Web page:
The global specialty gases market is forecast to surpass $14 billion by 2026. This is because specialty and natural gas mixes are being more widely used in a number of industries. Scuba diving, for example, is just one activity that requires specific natural gas mixes in order to be carried out safely and properly. Here are just a few of the most common natural gas blends used in the scuba diving process.
The specialty gas market is categorized into two types: pure gases and gas mixtures. Cheaper than helium, hydrogen is also more abundant, making it an ideal alternative to other mixtures. Hydrogen also has very few toxicity issues, if any, and it’s versatile as well. It can be used at all depths during the scuba diving process. Its biggest risk, however, lies within the fact that it’s highly flammable. Hydrox is still somewhat new to the activity and it’s typically used for commercial diving purposes.
Trimix and Heliox
Technavio’s market research analyst predicts that the global specialty gases market will grow at a CAGR of more than 6% between 2017 and 2021. Trimix is essentially oxygen and nitrogen that have been partially replaced with helium, allowing divers to dive deeper than they could with other mixtures such as Nitrox, which we’ll discuss below. Heliox can have the same amount of oxygen as the air we breathe, although it usually has less. There’s no risk of oxygen toxicity with this mixture, but Heliox does require a second tank of Nitrox or air for the shallower diving areas.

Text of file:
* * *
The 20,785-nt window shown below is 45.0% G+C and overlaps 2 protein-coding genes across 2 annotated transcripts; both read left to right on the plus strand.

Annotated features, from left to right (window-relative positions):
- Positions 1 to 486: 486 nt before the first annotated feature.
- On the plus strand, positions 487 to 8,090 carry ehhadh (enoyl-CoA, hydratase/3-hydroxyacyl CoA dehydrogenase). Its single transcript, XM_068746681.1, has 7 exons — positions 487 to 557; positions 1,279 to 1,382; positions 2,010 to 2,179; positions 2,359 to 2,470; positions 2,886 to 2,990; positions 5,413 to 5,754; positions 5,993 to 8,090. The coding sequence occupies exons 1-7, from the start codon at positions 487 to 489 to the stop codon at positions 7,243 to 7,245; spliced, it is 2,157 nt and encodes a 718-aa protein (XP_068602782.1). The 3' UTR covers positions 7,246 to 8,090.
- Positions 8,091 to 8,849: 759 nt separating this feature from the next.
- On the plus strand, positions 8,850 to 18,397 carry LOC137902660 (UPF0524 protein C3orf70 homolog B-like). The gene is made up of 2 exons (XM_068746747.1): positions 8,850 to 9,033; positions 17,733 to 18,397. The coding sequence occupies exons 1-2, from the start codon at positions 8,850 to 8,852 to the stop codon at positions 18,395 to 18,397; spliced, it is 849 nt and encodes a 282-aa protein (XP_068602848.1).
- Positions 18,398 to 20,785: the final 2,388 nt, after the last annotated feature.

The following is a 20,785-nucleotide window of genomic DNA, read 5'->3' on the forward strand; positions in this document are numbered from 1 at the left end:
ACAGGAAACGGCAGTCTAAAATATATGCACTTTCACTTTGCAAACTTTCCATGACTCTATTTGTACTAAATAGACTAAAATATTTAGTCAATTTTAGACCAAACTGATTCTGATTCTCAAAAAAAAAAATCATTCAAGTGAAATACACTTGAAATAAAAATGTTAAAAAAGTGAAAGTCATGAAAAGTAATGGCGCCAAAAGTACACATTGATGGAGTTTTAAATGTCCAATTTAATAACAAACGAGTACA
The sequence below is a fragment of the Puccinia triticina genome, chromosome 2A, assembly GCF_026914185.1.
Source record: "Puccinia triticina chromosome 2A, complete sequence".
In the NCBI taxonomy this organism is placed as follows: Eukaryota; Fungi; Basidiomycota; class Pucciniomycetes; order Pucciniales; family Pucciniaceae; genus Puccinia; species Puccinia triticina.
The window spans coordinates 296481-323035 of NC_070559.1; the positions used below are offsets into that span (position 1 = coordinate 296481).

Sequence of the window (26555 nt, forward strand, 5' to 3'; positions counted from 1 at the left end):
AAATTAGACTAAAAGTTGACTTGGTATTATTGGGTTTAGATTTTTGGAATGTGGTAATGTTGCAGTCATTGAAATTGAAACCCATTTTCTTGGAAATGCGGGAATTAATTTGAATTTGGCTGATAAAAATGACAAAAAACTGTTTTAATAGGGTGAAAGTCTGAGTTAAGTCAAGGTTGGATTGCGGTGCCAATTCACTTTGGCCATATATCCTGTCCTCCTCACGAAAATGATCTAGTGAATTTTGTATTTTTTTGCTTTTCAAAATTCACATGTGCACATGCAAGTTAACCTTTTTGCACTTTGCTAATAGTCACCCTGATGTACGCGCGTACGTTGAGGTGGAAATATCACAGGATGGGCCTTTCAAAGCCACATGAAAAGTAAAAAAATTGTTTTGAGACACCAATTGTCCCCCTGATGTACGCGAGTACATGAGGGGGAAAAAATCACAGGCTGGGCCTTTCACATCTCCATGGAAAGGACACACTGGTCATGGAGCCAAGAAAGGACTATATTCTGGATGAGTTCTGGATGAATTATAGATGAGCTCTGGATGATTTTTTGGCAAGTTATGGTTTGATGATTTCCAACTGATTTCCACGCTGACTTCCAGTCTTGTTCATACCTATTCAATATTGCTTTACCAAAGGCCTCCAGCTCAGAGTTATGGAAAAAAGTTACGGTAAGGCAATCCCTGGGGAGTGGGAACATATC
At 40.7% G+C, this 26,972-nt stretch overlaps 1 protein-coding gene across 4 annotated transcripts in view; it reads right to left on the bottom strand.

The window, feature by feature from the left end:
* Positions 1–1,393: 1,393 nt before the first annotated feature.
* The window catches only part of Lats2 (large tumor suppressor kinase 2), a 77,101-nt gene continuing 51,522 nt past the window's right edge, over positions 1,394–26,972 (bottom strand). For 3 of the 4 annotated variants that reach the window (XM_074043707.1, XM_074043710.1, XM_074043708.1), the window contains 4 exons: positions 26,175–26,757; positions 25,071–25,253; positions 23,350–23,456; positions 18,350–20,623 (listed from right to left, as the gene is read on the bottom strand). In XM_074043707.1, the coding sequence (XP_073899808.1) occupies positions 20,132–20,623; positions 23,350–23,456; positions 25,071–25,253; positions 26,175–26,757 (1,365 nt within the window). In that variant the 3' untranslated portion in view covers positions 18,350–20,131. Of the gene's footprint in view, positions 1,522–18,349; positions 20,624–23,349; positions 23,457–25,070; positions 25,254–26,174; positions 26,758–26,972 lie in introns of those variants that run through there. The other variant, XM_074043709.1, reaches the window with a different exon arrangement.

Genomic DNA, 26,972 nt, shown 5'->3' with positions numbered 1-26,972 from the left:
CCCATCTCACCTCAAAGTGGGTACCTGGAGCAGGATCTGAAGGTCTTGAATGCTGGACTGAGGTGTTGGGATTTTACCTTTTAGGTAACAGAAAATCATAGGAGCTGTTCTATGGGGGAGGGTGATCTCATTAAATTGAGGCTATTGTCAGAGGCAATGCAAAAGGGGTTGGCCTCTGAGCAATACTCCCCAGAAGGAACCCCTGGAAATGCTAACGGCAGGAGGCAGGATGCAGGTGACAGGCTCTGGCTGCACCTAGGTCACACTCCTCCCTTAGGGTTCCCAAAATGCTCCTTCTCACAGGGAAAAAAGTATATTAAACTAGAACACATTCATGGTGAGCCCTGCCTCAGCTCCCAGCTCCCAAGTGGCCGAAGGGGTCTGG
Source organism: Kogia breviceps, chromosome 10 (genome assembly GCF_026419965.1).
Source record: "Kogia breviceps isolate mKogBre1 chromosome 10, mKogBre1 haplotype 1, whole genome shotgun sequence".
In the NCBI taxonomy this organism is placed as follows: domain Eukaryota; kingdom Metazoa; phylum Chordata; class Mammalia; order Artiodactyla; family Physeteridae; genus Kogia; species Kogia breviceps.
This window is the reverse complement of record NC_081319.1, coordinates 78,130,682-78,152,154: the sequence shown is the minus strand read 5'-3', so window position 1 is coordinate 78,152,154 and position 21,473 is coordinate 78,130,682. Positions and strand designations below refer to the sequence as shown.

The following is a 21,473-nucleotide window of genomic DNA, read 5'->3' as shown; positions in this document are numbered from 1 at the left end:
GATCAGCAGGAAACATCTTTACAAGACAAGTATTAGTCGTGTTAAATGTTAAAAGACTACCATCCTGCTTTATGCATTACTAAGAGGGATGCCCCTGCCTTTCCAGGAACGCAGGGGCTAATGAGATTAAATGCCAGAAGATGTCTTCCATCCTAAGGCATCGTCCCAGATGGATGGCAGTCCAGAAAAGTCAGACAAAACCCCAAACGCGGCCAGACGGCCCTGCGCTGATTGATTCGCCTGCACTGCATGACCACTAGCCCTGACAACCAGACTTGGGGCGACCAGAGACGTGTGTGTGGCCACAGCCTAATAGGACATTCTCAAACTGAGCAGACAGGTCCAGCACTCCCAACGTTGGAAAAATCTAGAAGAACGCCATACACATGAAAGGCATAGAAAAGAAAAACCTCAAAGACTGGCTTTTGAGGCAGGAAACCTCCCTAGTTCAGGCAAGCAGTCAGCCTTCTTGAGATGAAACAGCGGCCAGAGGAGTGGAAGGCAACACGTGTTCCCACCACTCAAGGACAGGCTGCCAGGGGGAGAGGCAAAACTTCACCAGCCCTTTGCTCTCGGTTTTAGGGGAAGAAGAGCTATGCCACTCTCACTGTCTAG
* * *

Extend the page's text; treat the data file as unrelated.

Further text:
Finally, Nitrox blends are best used for shallower dives where the diver will be diving for a longer period of time. While regular air consists of three-quarters nitrogen and less than one-quarter oxygen, Nitrox consists of a higher volume of oxygen — between 32% and 40%. If not used correctly, Nitrox has a low risk of oxygen toxicity, so use this blend carefully.
A report done by Grand View Research predicts that cost reduction, yield improvement and performance optimization are projected to drive the global specialty gas market over a six-year timespan (2014 to 2020). Knowing the difference between these blends can help you determine the best gases and specialty gas suppliers for your needs. For more information about natural gas mixes, contact Mesa Gas.